Jeremiah the Weeping Prophet

The words of Jeremiah, the son of Hilkiah, one of the priests who were in Anathoth in the land of Benjamin, to whom the word of the LORD came in the days of Josiah the son of Amon, king of Judah, in the thirteenth year of his reign” (vv. 1–2).

- Jeremiah 1:1–8

Despite brief revivals under kings such as Asa, Hezekiah, and Josiah, division and decline marked the history of God’s old covenant people after David (1 Kings 15:9–15; 2 Kings 18:1–8; 22:1–23:25). Following Solomon’s death, the one nation of Israel was split in two—the northern kingdom, Israel, and the southern kingdom, Judah (1 Kings 12:1–24). God sent prophets to both nations to warn them of the judgment they faced if they would not turn from their idolatry, and both nations refused to repent of their apostasy. Finally, the Lord executed the covenant curse of exile upon both nations. Assyria conquered Samaria, Israel’s capital, in 722 B.C., and Babylon conquered Jerusalem, Judah’s capital, in 586 B.C.(Deut. 28:58–68; 2 Kings 17:6–23; 25:1–21).

About forty years before Jerusalem fell to Babylon, God raised up the prophet Jeremiah to plead with the people for their repentance. Ministering during the waning days of Judah, Jeremiah prophesied during the reigns of Josiah, Jehoahaz, Jehoiakim, Jehoiachin, and Zedekiah, which encompassed the years 627–586 B.C. This was a tumultuous time for the covenant community. Internationally, Assyria was weakening rapidly, and it fell to the Babylonian Empire in 612 B.C. At home, Judah’s relationship with God initially seemed to be improving. Good king Josiah was spearheading a return to the pure worship of Yahweh by removing idols and celebrating a grand Passover (2 Kings 22:1–23:25). Yet this was short-lived, and the people returned to their sins after Josiah died in 609 B.C. Judah became a political football, with Egypt and Babylon both laying claim to the country’s treasure (2 Kings 23:28–24:1a). The Chaldeans (Babylon) and other peoples — Syrians, Moabites, and Ammonites—attacked Judah, and Babylon invaded Jerusalem several times. The city finally fell to Nebuchadnezzar in 586 B.C.(2 Kings 24:1b–25:21). Through tears, Jeremiah warned the Judahites repeatedly to repent during this period, but they refused, and Josiah’s successors opposed the prophet bitterly (Jer. 32:1–3; 36).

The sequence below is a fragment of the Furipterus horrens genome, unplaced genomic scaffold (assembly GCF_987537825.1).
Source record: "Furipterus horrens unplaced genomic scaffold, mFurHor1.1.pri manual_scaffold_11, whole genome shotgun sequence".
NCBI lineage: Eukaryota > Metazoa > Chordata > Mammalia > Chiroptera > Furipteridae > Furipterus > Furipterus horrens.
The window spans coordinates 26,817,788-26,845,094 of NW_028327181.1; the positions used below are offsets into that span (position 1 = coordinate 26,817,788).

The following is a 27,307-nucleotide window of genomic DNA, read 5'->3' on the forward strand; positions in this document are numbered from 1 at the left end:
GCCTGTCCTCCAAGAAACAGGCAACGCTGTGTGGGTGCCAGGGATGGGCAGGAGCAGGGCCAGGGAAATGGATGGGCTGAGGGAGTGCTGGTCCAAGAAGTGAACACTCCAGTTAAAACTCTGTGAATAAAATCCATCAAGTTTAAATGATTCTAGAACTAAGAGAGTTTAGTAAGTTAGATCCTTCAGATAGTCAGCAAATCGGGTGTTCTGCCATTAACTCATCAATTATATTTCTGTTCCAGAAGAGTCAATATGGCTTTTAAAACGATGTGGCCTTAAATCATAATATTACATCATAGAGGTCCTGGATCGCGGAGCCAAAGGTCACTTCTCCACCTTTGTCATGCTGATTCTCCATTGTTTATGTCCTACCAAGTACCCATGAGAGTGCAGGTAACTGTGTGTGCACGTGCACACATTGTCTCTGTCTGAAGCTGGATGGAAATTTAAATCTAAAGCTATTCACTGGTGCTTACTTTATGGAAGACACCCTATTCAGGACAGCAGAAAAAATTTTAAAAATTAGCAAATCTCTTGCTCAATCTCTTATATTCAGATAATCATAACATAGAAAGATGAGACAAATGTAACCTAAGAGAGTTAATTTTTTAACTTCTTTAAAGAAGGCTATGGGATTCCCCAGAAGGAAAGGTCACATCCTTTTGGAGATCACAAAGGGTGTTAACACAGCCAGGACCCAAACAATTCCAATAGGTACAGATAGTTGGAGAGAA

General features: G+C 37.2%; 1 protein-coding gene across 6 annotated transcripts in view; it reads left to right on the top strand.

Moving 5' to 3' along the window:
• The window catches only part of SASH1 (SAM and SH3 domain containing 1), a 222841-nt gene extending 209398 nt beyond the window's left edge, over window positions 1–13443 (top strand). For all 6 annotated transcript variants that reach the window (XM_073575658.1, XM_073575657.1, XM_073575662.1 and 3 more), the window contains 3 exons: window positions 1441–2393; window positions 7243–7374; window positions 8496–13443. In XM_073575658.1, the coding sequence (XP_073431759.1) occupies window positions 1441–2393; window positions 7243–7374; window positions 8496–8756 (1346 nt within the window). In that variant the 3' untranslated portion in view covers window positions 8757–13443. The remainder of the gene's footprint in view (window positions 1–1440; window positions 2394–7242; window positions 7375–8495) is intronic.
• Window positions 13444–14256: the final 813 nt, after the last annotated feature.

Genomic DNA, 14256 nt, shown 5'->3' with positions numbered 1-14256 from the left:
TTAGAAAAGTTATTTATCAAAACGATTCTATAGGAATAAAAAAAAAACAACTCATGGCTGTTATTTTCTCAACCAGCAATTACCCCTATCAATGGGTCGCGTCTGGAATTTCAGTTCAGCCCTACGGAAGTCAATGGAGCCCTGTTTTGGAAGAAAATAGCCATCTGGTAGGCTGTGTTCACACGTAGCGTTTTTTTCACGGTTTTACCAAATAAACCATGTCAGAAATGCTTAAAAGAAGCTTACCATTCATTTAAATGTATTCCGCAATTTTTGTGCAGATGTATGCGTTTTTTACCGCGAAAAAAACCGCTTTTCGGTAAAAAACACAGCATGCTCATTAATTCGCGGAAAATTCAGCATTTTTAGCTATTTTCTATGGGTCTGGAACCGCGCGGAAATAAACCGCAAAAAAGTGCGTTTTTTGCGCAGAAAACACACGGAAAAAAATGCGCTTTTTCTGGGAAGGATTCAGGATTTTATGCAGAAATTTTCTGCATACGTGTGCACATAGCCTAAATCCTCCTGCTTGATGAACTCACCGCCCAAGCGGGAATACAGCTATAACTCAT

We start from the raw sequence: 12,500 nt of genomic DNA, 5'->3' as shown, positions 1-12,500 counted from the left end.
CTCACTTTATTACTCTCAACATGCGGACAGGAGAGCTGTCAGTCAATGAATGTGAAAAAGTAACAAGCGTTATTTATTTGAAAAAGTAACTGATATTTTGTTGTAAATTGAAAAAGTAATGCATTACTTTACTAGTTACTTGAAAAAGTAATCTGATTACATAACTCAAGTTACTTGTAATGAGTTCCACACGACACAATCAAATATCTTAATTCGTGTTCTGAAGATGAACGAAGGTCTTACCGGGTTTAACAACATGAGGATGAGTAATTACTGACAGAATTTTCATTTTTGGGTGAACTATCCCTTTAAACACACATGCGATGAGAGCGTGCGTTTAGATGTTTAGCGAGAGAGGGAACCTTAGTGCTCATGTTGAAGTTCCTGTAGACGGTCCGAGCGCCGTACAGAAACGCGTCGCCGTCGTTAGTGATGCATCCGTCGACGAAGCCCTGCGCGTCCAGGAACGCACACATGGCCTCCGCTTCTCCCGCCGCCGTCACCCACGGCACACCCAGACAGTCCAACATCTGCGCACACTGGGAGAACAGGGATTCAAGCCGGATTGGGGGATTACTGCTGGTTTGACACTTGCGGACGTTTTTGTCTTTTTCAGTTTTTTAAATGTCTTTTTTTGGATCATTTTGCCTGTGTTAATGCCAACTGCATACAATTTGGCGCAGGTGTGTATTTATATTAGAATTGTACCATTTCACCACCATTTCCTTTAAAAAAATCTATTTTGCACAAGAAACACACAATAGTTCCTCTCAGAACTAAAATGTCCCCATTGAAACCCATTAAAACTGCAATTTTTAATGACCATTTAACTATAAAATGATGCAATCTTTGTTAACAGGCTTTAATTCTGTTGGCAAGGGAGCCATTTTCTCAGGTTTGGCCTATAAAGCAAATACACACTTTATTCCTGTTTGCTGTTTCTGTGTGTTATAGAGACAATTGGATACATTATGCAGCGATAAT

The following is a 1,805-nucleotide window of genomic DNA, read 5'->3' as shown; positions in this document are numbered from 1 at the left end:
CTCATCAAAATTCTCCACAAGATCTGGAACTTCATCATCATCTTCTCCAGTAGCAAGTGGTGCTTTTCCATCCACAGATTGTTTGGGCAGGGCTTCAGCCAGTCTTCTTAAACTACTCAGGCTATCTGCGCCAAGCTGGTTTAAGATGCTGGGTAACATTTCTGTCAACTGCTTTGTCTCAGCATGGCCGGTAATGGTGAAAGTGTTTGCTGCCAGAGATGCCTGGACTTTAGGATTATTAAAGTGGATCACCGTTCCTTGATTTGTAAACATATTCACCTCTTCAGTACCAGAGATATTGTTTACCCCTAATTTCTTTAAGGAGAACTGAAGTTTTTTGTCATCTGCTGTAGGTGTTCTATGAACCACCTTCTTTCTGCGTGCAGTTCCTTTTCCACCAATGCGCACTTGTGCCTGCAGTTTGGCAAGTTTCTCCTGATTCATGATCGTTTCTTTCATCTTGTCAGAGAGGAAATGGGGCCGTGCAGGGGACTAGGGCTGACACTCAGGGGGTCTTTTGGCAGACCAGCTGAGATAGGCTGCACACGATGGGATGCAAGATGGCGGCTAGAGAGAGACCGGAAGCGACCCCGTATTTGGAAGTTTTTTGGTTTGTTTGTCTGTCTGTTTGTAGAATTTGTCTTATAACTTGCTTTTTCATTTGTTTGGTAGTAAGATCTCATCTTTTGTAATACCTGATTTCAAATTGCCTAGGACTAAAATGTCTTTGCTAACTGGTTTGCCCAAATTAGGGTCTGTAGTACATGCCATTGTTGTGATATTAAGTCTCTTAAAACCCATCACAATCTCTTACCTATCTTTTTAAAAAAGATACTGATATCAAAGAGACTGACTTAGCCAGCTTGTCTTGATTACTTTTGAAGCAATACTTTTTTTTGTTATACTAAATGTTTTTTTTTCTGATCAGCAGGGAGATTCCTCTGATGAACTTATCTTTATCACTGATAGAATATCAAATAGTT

In today’s passage, Jeremiah describes his call to ministry, which occurred when he was just a young man (Jer. 1:6–8). Yet the Lord determined to issue this call long before Jeremiah was born, even before he was an idea in his parents’ mind. When God formed the prophet in His mother’s womb, He had already purposed to send forth His word through Jeremiah (vv. 4–5). Jeremiah’s ministry was ordained in eternity past.

Coram Deo

Jeremiah 1:1–8 has much to say to us theologically. First, that God formed Jeremiah in the womb affirms that human beings are made in the Lord’s image from the earliest stages of development and worthy of protection from conception onward. Jeremiah’s call also helps establish our doctrine of vocation. If the prophet’s calling was established before he was born, surely it is not a stretch to assume that our sovereign Lord has established a calling for all of His people before their births.

Passages for Further Study

1 Kings 19:9–21
Amos 7:14–15
Matthew 4:18–22
Galatians 1:11–24

Permissions: You are permitted and encouraged to reproduce and distribute this material in any format provided that you do not alter the wording in any way, you do not charge a fee beyond the cost of reproduction, and you do not make more than 500 physical copies. For web posting, a link to this document on our website is preferred (where applicable). If no such link exists, simply link to www.ligonier.org.

Please include the following statement on any distributed copy: From Ligonier Ministries, the teaching fellowship of R.C. Sproul. All rights reserved. Website: www.ligonier.org | Phone: 1-800-435-4343